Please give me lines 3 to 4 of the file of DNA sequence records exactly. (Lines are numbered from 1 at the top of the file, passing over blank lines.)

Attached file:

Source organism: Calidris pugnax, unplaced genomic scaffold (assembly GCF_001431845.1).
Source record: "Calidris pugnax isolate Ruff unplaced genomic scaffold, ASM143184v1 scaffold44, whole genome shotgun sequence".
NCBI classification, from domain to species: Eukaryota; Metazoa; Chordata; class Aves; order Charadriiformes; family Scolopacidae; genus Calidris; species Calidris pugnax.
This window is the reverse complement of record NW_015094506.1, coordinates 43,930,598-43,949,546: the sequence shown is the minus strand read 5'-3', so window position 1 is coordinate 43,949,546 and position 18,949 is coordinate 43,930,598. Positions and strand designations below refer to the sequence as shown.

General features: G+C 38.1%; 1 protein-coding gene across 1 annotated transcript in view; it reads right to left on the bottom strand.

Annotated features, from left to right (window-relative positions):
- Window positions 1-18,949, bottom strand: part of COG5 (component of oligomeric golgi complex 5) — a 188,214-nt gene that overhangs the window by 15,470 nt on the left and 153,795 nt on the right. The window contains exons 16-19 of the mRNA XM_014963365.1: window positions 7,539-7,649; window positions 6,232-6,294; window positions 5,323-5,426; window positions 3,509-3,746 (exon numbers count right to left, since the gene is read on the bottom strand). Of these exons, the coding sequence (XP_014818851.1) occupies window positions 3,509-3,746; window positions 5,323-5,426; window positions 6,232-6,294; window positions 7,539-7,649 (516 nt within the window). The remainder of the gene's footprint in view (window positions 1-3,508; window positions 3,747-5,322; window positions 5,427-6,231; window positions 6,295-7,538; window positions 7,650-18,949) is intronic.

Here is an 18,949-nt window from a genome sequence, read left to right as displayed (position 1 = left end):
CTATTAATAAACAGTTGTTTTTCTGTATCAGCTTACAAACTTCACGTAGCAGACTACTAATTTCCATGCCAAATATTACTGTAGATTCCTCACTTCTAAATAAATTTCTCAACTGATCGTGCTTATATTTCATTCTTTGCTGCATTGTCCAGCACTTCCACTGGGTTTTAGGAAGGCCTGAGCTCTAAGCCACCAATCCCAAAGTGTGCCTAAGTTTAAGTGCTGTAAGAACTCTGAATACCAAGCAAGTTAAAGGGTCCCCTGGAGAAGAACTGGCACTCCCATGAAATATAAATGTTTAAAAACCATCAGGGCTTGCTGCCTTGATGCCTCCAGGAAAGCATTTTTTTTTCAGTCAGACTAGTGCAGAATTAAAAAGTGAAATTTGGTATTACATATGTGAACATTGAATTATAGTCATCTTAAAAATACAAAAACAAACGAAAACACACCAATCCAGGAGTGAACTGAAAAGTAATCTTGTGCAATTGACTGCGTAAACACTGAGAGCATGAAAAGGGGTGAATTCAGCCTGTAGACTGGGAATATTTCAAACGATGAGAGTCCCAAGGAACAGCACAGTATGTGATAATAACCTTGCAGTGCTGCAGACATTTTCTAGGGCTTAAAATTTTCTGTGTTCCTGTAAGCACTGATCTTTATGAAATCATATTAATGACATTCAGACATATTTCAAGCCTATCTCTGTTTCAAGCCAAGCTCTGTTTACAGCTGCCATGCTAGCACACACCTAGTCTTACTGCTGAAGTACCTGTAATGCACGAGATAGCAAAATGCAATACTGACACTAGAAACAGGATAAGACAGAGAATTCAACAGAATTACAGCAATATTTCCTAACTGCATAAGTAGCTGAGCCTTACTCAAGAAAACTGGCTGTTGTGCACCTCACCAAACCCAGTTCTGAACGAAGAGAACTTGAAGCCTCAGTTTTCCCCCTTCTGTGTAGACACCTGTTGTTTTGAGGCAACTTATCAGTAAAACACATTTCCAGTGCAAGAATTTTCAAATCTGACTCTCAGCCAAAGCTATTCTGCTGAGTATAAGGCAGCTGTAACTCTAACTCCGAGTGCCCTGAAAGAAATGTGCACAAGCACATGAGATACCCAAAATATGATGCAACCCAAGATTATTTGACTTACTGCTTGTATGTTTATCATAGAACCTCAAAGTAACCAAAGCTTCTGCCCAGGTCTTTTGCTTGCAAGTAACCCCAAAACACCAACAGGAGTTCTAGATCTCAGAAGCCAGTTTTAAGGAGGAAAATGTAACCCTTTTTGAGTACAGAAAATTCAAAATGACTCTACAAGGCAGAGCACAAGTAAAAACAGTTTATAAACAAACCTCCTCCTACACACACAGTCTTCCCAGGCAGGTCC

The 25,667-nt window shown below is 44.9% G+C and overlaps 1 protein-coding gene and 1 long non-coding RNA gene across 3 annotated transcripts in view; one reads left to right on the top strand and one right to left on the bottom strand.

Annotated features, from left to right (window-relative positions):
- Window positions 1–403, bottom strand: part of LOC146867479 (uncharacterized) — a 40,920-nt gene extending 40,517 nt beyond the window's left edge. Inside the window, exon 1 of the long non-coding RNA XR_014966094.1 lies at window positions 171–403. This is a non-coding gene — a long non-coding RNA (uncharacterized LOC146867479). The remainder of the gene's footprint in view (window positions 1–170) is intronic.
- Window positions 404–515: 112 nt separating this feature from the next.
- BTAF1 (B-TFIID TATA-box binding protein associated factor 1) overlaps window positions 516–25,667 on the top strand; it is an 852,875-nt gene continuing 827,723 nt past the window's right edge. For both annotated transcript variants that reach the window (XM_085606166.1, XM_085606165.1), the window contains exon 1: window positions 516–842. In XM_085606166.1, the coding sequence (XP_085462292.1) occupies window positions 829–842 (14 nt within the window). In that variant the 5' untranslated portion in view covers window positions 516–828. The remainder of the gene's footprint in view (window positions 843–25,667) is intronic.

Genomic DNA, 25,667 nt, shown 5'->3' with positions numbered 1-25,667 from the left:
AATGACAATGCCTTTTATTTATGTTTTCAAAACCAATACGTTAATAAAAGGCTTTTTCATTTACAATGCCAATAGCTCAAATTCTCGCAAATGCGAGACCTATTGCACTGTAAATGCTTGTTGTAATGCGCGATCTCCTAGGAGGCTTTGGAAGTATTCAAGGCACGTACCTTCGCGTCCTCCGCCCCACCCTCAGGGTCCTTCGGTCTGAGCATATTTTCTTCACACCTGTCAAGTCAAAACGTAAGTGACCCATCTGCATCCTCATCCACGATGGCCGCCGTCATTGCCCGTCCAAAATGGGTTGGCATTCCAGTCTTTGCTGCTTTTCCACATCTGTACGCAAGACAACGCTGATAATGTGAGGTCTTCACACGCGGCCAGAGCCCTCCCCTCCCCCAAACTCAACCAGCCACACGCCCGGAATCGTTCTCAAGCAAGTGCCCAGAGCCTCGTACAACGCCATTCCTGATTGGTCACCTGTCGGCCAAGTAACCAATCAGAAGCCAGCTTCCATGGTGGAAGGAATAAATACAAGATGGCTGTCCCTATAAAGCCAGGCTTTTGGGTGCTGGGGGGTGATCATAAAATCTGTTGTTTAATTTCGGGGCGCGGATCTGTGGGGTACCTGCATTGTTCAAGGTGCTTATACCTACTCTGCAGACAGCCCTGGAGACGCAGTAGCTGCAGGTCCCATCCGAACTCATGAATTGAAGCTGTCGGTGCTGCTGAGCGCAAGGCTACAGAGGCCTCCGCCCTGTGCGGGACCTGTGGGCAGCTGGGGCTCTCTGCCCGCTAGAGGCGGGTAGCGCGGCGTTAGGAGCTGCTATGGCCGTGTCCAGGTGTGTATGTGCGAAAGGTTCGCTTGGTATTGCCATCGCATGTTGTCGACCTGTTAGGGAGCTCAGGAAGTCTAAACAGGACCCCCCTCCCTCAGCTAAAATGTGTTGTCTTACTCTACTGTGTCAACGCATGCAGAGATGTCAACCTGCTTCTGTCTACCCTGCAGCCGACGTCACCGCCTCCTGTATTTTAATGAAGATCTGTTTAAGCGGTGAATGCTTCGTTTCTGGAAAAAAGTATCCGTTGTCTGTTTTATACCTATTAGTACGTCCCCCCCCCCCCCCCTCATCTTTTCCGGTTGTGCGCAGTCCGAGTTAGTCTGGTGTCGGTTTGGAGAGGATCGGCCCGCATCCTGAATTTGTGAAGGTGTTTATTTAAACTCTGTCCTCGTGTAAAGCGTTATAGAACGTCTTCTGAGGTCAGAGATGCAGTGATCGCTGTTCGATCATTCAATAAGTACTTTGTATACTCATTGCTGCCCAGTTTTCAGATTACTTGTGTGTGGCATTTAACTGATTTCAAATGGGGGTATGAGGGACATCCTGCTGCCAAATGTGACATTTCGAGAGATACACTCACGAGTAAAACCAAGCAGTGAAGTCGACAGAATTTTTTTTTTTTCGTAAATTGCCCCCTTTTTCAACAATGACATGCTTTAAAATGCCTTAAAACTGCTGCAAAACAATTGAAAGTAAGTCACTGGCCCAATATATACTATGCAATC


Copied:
NCBI classification, from domain to species: Eukaryota; Metazoa; Chordata; class Aves; order Charadriiformes; family Scolopacidae; genus Calidris; species Calidris pugnax.
This window is the reverse complement of record NW_015094506.1, coordinates 43,930,598-43,949,546: the sequence shown is the minus strand read 5'-3', so window position 1 is coordinate 43,949,546 and position 18,949 is coordinate 43,930,598. Positions and strand designations below refer to the sequence as shown.